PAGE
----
On one occasion he tried a civil case for several men who had been wrongfully convicted and served some 25 years in prison before being released. Here is what he said to the jury during jury selection:

” You’re going to hear me talk about what seems like an unbelievable amount of money. In this case I’m going to be asking you to return, after we prove our case to you, the amount of $2 million a year each of those 25 years they were in prison when they were innocent. Would you be willing to give fair consideration to such a demand? How many of you would be willing to consider that?”

After telling the jury the verdict he was asking for, a juror responded by saying he thought that was “Lots of money.” The trial transcript reports Spence said to the juror:

“I’ve been waiting for that phrase, “lots of money,” because that’s the only thing that we have to give for justice in this case is money. Now, you used the words “lots of money,” and I’ve heard lawyers in cases say, “Well, S10,000 is lots of money to me,” and it’s lots of money to me, too. But if such a lawyer were to say that–if such a lawyer were to say that he would probably, if he stepped down wrong on the stairs someplace and sprained an ankle, would want a lot more money than that for a sprained ankle.”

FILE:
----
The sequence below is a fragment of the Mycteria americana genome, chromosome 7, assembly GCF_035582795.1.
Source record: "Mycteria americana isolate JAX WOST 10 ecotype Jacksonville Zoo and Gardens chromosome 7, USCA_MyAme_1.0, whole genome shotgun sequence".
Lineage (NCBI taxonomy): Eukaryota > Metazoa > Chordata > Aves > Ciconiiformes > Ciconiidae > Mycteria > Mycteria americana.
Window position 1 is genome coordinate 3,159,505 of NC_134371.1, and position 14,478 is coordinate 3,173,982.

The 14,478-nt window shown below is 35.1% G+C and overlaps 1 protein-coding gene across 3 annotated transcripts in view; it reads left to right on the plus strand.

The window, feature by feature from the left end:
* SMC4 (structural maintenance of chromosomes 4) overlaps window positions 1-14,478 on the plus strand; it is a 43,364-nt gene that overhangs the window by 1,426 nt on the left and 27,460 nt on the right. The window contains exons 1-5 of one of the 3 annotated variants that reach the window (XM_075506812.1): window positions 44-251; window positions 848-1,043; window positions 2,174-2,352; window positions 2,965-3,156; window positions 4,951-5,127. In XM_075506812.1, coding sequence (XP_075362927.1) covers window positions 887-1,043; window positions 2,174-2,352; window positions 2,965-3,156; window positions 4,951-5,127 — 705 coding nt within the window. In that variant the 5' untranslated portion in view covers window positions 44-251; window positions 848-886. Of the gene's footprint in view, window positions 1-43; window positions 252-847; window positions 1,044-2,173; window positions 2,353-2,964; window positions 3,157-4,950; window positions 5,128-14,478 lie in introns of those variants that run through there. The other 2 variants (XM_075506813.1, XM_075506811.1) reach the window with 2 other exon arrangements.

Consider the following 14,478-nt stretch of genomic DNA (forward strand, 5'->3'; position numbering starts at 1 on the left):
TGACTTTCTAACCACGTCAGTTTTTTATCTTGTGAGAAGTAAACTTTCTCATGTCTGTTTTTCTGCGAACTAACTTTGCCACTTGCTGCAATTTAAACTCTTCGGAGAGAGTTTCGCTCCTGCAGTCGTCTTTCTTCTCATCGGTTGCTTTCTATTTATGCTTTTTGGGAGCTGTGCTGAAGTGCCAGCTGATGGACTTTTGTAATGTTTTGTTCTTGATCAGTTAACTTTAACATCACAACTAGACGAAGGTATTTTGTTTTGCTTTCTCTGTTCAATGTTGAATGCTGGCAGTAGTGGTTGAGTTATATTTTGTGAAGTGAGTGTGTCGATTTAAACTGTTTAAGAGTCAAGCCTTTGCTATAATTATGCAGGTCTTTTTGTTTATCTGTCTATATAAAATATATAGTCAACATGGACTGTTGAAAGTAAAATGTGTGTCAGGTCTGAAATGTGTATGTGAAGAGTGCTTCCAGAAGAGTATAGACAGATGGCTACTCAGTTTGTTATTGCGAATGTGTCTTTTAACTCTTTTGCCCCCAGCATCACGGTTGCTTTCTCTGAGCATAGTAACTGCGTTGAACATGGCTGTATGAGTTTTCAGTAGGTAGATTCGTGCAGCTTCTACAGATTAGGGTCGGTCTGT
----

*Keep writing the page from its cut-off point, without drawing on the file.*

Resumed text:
In a 1982 case, Hunter vs Lewis he tried in Utah for birth injuries to a child, he told the jury in voir dire he was seeking a verdict of $40 million dollars. In final argument he said to the jury:

“Now ladies and gentlemen of the jury I know I have not made your job easy. I’ve asked for $40 million. People in jury selection have said: “How could you ask for $40 million?” People have been aghast, some outraged, and to make it appear ludicrous for having to ask for $40 million for my client. But I’m not ashamed of that because the facts in this case and justice will support every penny of that. I’ll tell you what the problem is. We have been taught that there is going to be no big justice for little people; that there’s big justice for big people only. But if we took a racehorse of Mr. Rockefeller worth $80 million and ran it down on the road, he would want $80 million for his racehorse because he’s  a big man and he’s entitled big justice. But we’ve been taught that little people are not entitled to big justice. I’ve never seen $40 million. I’m telling you, however that this case is worth that amount of money. I’m asking you to make room for the possibility that one of your children is worth $40 million.”